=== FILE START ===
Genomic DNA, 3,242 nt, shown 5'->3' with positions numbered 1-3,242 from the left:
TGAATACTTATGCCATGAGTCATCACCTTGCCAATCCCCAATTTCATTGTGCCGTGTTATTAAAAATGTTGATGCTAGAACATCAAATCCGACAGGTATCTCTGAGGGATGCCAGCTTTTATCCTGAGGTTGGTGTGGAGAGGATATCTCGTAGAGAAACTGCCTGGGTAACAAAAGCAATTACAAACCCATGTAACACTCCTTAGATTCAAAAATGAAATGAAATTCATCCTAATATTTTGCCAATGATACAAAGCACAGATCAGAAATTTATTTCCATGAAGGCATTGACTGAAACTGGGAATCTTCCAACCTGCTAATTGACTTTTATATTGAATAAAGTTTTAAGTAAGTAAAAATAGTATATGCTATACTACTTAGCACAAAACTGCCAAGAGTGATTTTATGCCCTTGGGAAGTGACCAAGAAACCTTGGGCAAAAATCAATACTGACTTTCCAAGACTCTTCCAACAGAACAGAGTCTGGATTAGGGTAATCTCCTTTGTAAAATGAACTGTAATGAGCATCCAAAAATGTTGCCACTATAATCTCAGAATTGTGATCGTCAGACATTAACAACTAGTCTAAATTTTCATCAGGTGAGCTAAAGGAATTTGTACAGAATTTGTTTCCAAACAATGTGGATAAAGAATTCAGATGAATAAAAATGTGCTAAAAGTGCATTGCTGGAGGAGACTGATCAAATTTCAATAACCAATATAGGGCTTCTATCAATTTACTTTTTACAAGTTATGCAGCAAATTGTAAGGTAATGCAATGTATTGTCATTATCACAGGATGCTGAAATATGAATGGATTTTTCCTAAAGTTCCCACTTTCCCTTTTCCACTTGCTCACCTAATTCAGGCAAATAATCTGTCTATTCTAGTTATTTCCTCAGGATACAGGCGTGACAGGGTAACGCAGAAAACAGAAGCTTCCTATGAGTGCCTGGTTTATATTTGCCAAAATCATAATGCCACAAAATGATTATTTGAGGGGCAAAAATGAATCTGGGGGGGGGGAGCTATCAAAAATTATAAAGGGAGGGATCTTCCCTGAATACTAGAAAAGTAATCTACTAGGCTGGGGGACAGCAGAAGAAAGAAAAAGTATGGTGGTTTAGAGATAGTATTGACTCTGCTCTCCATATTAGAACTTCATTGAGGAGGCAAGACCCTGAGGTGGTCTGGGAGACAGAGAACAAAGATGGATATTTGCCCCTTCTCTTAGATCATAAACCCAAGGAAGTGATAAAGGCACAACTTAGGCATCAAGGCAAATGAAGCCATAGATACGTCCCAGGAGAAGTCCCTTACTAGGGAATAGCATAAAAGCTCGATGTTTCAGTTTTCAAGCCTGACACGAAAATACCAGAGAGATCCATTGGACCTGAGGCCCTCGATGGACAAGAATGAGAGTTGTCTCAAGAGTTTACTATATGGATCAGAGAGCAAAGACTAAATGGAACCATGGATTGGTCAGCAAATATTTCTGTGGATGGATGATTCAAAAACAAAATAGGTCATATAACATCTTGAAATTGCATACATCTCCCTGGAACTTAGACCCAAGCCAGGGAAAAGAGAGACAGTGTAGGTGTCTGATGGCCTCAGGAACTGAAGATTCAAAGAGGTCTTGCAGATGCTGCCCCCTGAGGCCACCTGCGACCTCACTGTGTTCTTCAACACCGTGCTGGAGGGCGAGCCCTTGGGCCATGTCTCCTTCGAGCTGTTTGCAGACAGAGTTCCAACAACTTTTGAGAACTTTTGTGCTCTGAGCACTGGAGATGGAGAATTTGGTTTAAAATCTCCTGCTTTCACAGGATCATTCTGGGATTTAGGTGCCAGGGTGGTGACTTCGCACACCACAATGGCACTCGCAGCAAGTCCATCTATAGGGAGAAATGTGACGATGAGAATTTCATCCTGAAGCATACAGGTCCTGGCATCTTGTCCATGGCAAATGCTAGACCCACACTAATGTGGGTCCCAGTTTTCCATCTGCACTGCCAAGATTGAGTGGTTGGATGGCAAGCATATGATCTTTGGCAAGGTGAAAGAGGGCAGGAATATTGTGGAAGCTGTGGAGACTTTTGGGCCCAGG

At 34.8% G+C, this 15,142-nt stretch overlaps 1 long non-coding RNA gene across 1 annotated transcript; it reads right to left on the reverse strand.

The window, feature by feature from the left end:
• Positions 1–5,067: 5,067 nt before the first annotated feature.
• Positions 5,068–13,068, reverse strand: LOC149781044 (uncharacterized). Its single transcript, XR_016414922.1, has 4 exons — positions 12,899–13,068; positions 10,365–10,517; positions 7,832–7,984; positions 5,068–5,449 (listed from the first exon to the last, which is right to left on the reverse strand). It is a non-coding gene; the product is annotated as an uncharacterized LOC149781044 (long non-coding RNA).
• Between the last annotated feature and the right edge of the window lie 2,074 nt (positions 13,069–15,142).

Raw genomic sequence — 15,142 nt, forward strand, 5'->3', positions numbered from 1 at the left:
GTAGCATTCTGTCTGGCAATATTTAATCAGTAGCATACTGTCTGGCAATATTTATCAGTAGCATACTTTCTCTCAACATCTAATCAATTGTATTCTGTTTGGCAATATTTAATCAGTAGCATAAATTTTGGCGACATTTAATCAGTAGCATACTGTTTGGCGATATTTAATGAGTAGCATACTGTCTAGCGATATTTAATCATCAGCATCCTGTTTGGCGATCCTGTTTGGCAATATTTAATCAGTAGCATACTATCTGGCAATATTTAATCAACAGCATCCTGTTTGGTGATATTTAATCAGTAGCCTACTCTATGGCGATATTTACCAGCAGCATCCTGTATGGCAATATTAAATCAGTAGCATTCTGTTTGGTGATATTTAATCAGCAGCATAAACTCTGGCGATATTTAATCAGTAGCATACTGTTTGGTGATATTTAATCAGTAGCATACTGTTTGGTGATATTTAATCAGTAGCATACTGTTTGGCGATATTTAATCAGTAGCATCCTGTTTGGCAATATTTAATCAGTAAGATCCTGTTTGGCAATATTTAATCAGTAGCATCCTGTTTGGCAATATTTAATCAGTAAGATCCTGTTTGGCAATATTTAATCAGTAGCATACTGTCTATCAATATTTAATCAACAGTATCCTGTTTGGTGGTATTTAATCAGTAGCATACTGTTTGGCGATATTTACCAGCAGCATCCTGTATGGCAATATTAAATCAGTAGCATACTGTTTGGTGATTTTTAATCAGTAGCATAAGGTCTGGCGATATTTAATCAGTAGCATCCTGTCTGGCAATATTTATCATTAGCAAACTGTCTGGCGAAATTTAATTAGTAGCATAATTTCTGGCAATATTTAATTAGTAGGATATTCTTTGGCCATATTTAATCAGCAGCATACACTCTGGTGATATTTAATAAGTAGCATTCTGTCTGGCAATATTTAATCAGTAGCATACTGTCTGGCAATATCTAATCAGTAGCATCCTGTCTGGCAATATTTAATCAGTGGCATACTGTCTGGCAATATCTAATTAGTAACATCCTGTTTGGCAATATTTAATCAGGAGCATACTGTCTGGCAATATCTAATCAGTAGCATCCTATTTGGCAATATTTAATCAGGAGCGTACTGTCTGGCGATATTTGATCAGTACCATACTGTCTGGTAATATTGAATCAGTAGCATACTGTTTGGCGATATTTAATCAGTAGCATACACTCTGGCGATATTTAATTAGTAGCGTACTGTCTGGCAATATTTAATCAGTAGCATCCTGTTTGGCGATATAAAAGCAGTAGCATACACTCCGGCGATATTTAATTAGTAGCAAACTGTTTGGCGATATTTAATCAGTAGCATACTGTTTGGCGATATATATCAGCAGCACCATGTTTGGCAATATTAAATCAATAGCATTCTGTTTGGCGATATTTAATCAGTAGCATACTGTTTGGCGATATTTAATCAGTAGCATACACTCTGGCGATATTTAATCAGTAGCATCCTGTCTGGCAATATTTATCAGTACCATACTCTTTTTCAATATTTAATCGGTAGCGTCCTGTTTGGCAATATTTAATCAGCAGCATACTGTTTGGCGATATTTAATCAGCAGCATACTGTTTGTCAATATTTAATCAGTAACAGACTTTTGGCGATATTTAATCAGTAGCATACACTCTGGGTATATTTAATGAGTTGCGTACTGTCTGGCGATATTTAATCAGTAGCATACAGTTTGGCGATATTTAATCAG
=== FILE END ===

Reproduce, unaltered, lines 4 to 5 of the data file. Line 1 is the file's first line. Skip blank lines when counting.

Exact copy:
The window, feature by feature from the left end:
• Positions 1–5,067: 5,067 nt before the first annotated feature.